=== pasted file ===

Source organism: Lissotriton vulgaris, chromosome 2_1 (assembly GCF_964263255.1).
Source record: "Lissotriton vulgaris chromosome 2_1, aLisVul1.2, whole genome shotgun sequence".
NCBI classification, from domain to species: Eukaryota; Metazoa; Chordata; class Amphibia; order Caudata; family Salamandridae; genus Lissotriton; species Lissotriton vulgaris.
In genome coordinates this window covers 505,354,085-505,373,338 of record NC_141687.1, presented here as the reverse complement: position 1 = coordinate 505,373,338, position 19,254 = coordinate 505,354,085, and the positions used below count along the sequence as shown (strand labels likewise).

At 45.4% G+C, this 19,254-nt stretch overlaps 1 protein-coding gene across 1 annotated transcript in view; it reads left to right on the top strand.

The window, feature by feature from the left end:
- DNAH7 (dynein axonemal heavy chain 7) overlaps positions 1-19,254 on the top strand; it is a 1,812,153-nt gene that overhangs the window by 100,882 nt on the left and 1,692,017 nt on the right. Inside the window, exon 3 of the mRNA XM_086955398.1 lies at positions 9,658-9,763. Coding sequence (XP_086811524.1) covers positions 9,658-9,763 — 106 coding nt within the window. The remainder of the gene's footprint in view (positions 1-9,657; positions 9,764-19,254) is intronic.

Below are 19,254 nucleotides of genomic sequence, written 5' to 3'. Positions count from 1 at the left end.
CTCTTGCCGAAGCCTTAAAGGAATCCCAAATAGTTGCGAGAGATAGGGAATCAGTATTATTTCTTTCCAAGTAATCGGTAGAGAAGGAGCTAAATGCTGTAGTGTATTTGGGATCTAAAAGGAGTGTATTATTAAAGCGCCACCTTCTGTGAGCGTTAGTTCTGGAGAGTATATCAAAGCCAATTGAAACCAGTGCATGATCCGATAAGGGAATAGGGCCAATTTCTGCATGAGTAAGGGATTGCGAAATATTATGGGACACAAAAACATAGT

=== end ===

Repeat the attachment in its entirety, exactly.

Source organism: Lissotriton vulgaris, chromosome 2_1 (assembly GCF_964263255.1).
Source record: "Lissotriton vulgaris chromosome 2_1, aLisVul1.2, whole genome shotgun sequence".
NCBI classification, from domain to species: Eukaryota; Metazoa; Chordata; class Amphibia; order Caudata; family Salamandridae; genus Lissotriton; species Lissotriton vulgaris.
In genome coordinates this window covers 505,354,085-505,373,338 of record NC_141687.1, presented here as the reverse complement: position 1 = coordinate 505,373,338, position 19,254 = coordinate 505,354,085, and the positions used below count along the sequence as shown (strand labels likewise).

At 45.4% G+C, this 19,254-nt stretch overlaps 1 protein-coding gene across 1 annotated transcript in view; it reads left to right on the top strand.

The window, feature by feature from the left end:
- DNAH7 (dynein axonemal heavy chain 7) overlaps positions 1-19,254 on the top strand; it is a 1,812,153-nt gene that overhangs the window by 100,882 nt on the left and 1,692,017 nt on the right. Inside the window, exon 3 of the mRNA XM_086955398.1 lies at positions 9,658-9,763. Coding sequence (XP_086811524.1) covers positions 9,658-9,763 — 106 coding nt within the window. The remainder of the gene's footprint in view (positions 1-9,657; positions 9,764-19,254) is intronic.

Below are 19,254 nucleotides of genomic sequence, written 5' to 3'. Positions count from 1 at the left end.
CTCTTGCCGAAGCCTTAAAGGAATCCCAAATAGTTGCGAGAGATAGGGAATCAGTATTATTTCTTTCCAAGTAATCGGTAGAGAAGGAGCTAAATGCTGTAGTGTATTTGGGATCTAAAAGGAGTGTATTATTAAAGCGCCACCTTCTGTGAGCGTTAGTTCTGGAGAGTATATCAAAGCCAATTGAAACCAGTGCATGATCCGATAAGGGAATAGGGCCAATTTCTGCATGAGTAAGGGATTGCGAAATATTATGGGACACAAAAACATAGT